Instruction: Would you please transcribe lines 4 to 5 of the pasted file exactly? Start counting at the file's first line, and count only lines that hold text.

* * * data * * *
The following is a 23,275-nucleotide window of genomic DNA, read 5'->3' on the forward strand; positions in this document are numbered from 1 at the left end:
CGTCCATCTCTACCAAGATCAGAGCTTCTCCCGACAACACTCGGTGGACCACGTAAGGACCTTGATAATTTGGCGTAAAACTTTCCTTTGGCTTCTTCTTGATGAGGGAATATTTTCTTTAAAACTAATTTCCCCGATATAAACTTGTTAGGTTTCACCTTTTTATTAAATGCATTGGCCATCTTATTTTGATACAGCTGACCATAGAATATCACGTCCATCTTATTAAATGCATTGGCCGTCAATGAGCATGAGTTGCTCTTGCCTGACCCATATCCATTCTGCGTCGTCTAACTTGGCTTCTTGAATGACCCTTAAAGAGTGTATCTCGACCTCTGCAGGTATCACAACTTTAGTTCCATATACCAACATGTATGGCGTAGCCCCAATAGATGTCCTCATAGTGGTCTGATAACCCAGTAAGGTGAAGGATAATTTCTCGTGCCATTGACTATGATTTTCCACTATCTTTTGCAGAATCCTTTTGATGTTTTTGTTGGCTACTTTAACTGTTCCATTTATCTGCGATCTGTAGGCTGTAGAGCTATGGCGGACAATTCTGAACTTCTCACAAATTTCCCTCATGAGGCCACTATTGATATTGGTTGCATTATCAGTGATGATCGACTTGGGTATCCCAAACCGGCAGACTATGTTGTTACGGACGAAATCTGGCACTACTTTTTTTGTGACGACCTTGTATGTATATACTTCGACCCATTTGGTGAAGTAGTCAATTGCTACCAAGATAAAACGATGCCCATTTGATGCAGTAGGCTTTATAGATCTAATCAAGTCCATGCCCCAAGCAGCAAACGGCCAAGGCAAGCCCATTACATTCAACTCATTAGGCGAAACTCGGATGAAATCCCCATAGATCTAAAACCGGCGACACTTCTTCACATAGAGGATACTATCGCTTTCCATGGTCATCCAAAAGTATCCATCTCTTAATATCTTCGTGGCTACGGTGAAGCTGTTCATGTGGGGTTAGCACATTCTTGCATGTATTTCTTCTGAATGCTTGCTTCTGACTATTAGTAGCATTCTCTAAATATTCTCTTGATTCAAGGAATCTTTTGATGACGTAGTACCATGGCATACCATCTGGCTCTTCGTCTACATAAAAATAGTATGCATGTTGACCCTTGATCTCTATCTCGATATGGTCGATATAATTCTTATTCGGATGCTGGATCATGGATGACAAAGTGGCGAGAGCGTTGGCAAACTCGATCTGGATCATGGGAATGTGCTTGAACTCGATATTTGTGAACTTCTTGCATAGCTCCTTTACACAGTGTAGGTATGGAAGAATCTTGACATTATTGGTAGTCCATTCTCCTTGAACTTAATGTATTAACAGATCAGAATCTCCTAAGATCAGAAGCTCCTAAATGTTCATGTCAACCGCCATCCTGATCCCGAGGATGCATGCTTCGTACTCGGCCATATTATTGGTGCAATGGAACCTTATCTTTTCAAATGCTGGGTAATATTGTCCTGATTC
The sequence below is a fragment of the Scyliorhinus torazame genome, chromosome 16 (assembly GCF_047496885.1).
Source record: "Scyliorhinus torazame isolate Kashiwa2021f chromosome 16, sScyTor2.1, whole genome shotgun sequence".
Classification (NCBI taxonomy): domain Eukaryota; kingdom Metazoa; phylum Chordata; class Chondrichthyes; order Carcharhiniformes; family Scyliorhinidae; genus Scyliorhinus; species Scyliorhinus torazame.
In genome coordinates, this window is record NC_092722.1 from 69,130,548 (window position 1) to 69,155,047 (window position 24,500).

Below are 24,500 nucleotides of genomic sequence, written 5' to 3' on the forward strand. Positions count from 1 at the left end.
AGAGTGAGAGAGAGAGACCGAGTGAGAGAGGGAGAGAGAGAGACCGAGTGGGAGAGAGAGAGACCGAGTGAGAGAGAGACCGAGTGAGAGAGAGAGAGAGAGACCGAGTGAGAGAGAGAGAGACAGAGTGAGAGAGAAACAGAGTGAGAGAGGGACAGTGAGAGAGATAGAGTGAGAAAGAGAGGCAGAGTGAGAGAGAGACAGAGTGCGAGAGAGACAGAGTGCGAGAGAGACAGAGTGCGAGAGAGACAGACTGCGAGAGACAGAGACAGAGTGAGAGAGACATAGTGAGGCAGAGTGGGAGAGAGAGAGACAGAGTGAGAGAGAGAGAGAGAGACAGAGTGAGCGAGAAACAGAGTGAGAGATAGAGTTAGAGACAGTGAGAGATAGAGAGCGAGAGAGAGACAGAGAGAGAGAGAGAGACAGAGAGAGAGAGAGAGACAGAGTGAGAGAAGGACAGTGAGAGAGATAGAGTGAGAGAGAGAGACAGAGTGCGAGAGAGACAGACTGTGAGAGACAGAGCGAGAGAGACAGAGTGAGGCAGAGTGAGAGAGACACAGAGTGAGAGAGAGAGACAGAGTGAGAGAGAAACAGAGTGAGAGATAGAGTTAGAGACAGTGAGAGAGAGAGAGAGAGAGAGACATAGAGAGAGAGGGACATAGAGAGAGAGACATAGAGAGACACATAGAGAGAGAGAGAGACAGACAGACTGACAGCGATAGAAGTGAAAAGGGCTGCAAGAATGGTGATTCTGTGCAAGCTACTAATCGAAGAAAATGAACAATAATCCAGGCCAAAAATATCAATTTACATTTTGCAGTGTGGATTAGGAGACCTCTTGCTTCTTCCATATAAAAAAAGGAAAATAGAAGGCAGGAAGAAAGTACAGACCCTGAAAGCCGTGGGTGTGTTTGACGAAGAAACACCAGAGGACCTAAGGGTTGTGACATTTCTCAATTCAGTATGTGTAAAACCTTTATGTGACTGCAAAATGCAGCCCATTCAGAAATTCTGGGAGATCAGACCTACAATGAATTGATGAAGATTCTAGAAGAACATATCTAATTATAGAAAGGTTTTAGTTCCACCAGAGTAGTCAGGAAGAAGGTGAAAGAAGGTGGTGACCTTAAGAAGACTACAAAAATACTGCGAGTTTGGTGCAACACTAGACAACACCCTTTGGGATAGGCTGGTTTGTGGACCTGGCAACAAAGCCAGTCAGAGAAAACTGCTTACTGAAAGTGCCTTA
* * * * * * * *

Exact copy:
Source record: "Scyliorhinus torazame isolate Kashiwa2021f chromosome 16, sScyTor2.1, whole genome shotgun sequence".
Classification (NCBI taxonomy): domain Eukaryota; kingdom Metazoa; phylum Chordata; class Chondrichthyes; order Carcharhiniformes; family Scyliorhinidae; genus Scyliorhinus; species Scyliorhinus torazame.